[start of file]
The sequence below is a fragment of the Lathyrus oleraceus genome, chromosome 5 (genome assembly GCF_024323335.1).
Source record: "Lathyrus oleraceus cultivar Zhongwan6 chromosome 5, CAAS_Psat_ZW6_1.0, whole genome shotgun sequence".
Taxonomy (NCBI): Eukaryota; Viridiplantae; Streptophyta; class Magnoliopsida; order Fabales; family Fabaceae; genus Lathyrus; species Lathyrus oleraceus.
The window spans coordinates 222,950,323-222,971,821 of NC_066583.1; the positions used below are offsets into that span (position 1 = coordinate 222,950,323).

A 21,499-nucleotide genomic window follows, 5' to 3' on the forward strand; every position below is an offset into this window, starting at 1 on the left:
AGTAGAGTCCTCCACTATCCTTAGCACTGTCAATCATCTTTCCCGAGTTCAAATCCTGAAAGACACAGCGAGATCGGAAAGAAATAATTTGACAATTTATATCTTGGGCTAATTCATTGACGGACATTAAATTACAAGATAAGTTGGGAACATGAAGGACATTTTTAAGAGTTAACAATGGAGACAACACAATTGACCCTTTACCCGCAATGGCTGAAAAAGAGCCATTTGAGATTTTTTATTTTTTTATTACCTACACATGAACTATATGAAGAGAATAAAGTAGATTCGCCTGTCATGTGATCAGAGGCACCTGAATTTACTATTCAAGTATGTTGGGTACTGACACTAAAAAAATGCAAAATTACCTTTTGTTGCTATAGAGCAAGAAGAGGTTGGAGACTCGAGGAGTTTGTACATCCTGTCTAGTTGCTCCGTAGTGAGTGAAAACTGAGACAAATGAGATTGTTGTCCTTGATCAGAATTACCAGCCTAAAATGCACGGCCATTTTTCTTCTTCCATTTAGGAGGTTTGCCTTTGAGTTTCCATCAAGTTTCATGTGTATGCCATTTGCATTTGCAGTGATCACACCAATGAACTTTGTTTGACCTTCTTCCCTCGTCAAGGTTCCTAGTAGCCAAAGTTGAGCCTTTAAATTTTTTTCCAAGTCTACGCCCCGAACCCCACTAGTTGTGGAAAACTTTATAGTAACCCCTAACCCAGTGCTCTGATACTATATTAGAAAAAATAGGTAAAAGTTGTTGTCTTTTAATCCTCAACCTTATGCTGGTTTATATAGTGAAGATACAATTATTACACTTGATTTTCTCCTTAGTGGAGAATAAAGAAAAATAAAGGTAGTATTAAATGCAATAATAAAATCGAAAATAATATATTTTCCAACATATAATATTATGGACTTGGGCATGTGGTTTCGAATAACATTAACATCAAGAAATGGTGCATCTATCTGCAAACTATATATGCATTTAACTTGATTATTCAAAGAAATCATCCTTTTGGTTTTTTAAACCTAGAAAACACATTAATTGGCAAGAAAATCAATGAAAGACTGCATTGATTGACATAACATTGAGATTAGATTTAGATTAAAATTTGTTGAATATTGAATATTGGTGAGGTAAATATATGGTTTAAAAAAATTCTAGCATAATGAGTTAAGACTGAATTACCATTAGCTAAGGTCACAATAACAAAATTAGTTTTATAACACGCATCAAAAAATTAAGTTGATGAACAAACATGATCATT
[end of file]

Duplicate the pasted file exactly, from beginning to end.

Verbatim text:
The sequence below is a fragment of the Lathyrus oleraceus genome, chromosome 5 (genome assembly GCF_024323335.1).
Source record: "Lathyrus oleraceus cultivar Zhongwan6 chromosome 5, CAAS_Psat_ZW6_1.0, whole genome shotgun sequence".
Taxonomy (NCBI): Eukaryota; Viridiplantae; Streptophyta; class Magnoliopsida; order Fabales; family Fabaceae; genus Lathyrus; species Lathyrus oleraceus.
The window spans coordinates 222,950,323-222,971,821 of NC_066583.1; the positions used below are offsets into that span (position 1 = coordinate 222,950,323).

A 21,499-nucleotide genomic window follows, 5' to 3' on the forward strand; every position below is an offset into this window, starting at 1 on the left:
AGTAGAGTCCTCCACTATCCTTAGCACTGTCAATCATCTTTCCCGAGTTCAAATCCTGAAAGACACAGCGAGATCGGAAAGAAATAATTTGACAATTTATATCTTGGGCTAATTCATTGACGGACATTAAATTACAAGATAAGTTGGGAACATGAAGGACATTTTTAAGAGTTAACAATGGAGACAACACAATTGACCCTTTACCCGCAATGGCTGAAAAAGAGCCATTTGAGATTTTTTATTTTTTTATTACCTACACATGAACTATATGAAGAGAATAAAGTAGATTCGCCTGTCATGTGATCAGAGGCACCTGAATTTACTATTCAAGTATGTTGGGTACTGACACTAAAAAAATGCAAAATTACCTTTTGTTGCTATAGAGCAAGAAGAGGTTGGAGACTCGAGGAGTTTGTACATCCTGTCTAGTTGCTCCGTAGTGAGTGAAAACTGAGACAAATGAGATTGTTGTCCTTGATCAGAATTACCAGCCTAAAATGCACGGCCATTTTTCTTCTTCCATTTAGGAGGTTTGCCTTTGAGTTTCCATCAAGTTTCATGTGTATGCCATTTGCATTTGCAGTGATCACACCAATGAACTTTGTTTGACCTTCTTCCCTCGTCAAGGTTCCTAGTAGCCAAAGTTGAGCCTTTAAATTTTTTTCCAAGTCTACGCCCCGAACCCCACTAGTTGTGGAAAACTTTATAGTAACCCCTAACCCAGTGCTCTGATACTATATTAGAAAAAATAGGTAAAAGTTGTTGTCTTTTAATCCTCAACCTTATGCTGGTTTATATAGTGAAGATACAATTATTACACTTGATTTTCTCCTTAGTGGAGAATAAAGAAAAATAAAGGTAGTATTAAATGCAATAATAAAATCGAAAATAATATATTTTCCAACATATAATATTATGGACTTGGGCATGTGGTTTCGAATAACATTAACATCAAGAAATGGTGCATCTATCTGCAAACTATATATGCATTTAACTTGATTATTCAAAGAAATCATCCTTTTGGTTTTTTAAACCTAGAAAACACATTAATTGGCAAGAAAATCAATGAAAGACTGCATTGATTGACATAACATTGAGATTAGATTTAGATTAAAATTTGTTGAATATTGAATATTGGTGAGGTAAATATATGGTTTAAAAAAATTCTAGCATAATGAGTTAAGACTGAATTACCATTAGCTAAGGTCACAATAACAAAATTAGTTTTATAACACGCATCAAAAAATTAAGTTGATGAACAAACATGATCATT